Banks, lenders lure borrowers with cashbacks and incentives as demand surges

But borrowers still need to study their options, expert warns

Banks, lenders lure borrowers with cashbacks and incentives as demand surges

Banks and lenders across Australia are extending cashback offers and incentives for first-home buyers as demand rises, but mortgage brokers aren’t worried that a house price bubble will emerge later in the year.

Building approvals for private-sector houses rose 15% in December to a record high, according to a report by The Australian. Mortgage demand is also on the rise, driven by the federal government’s HomeBuilder plan, first-home buyer incentives and record-low interest rates.

There are currently 24 lenders offering cash back when borrowers refinance their home loan, with offers ranging from $1,500 to $4,000, according to RateCity’s database. Reduce Home Loans offers up to $5,000 cash back, but only on higher-interest-rate loans of $1 million and above.

RateCity research director Sally Tindall warned that even with so many incentives on offer, borrowers needed to carefully scrutinise their options.

“In recent months the tide has started to turn. That’s because banks are increasingly offering sign-up specials on their lowest-rate loans, making them far more competitive than they used to be,” Tindall told The Australian. “For most banks offering cash back, their lowest-rate loans are fixed ones, but people need to think carefully before signing up. Fixed rates are typically less flexible than variable.”

With the unprecedented demand, some banks and lenders are taking as long as three months to settle a mortgage, The Australian reported.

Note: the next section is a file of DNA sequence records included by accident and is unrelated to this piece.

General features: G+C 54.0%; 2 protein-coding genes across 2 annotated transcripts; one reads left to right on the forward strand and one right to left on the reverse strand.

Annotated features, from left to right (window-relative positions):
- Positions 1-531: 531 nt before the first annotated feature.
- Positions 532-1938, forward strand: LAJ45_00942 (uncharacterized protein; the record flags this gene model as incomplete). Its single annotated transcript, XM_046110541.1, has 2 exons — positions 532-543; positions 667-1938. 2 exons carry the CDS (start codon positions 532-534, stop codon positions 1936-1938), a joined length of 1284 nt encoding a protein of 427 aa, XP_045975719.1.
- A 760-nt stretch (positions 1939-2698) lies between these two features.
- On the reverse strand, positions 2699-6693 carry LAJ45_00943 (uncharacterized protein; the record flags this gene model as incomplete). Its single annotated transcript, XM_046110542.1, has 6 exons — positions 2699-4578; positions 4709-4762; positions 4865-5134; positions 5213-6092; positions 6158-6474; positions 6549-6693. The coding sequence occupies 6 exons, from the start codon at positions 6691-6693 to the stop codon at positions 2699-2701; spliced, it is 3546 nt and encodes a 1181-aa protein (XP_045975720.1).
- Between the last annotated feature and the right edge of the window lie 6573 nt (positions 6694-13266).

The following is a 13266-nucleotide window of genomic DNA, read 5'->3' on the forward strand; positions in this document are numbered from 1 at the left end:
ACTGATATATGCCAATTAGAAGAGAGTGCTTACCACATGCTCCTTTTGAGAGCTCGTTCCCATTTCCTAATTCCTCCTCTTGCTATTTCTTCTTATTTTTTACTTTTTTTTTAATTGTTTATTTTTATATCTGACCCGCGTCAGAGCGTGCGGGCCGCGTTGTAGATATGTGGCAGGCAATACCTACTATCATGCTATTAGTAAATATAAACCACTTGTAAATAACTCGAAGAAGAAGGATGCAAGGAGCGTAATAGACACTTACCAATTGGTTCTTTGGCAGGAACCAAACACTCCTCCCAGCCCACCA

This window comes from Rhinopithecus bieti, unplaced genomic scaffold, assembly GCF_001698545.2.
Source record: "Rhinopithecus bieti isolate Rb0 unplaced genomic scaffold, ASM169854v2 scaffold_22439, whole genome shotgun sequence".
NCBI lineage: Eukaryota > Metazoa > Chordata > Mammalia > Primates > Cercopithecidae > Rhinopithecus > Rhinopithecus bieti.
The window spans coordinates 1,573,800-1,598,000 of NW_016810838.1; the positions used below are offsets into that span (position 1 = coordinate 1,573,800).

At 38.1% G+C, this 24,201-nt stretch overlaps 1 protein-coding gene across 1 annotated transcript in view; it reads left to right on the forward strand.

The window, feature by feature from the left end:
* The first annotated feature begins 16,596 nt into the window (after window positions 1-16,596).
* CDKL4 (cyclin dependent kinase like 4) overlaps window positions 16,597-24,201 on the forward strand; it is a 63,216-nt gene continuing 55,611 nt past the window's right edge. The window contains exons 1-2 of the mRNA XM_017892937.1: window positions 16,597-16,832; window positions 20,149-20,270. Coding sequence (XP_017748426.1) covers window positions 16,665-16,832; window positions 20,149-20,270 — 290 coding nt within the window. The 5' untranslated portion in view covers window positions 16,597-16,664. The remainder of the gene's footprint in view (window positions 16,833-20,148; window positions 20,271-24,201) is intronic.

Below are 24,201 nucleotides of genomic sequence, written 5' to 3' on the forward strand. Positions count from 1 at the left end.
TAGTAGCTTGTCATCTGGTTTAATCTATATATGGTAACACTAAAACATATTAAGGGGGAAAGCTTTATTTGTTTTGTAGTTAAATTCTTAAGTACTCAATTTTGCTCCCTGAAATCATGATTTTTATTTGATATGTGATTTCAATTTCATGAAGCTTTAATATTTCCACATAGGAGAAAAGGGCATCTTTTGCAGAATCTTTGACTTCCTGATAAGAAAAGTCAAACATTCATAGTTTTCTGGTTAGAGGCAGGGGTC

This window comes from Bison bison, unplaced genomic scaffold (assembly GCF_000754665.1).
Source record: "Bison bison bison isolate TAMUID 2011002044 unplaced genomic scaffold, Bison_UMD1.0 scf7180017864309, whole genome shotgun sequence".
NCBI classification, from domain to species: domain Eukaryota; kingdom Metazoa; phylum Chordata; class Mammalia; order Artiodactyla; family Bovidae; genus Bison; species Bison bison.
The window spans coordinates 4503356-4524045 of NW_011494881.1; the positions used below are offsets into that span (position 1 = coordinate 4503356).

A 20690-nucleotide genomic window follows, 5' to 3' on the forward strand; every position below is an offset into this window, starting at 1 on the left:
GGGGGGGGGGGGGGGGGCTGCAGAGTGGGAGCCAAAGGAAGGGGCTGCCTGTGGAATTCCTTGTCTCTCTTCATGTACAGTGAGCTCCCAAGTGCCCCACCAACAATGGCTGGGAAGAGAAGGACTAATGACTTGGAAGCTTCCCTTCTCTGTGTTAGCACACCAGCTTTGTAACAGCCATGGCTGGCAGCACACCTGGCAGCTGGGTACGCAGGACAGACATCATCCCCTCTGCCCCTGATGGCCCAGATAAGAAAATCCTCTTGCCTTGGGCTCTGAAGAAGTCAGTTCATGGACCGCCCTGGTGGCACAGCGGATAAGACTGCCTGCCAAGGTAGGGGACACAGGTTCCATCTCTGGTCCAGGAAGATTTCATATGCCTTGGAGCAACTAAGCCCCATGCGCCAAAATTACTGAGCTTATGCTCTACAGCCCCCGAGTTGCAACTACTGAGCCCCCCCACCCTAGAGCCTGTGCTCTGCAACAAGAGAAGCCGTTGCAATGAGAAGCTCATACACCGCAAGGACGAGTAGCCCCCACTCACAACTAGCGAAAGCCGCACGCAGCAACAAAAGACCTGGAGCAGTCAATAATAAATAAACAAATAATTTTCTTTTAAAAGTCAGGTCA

Read more: Low fixed rates plus cashback – will the non-majors follow?

“There’s been unprecedented volumes going through some of these institutions – so many people with questions about coming off a lending [repayment] hiatus, people wanting to buy a new nome, wanting to refinance … that [some] banks are a bit smashed,” Mortgage Choice chief executive Susan Mitchell said.

Mitchell told The Australian that she doesn’t anticipate a bubble given COVID-19 repayment holidays and other stimulus measures that will be rolled back in the months ahead.

“I’m not worried yet. We still need to play through what happens when some people come off loan [repayment] hiatus and how that actually works into the system,” she said. “Does that mean some properties end up being sold?”

Borrower preferences are also evolving due to record-low fixed rates. AFG head David Bailey told The Australian that the share of AFG customers choosing fixed-rate mortgages was 29.2%, more than double from a year earlier. Mitchell said that 30% to 35% of Mortgage Choice applicants were choosing fixed-rate products, up from average levels of 10% to 15%.

NAB’s digital subsidiary, UBank, currently offers the lowest fixed rate at 1.75%. Homestar Finance offers the lowest variable rate at 1.79%, with an upfront fee of $910.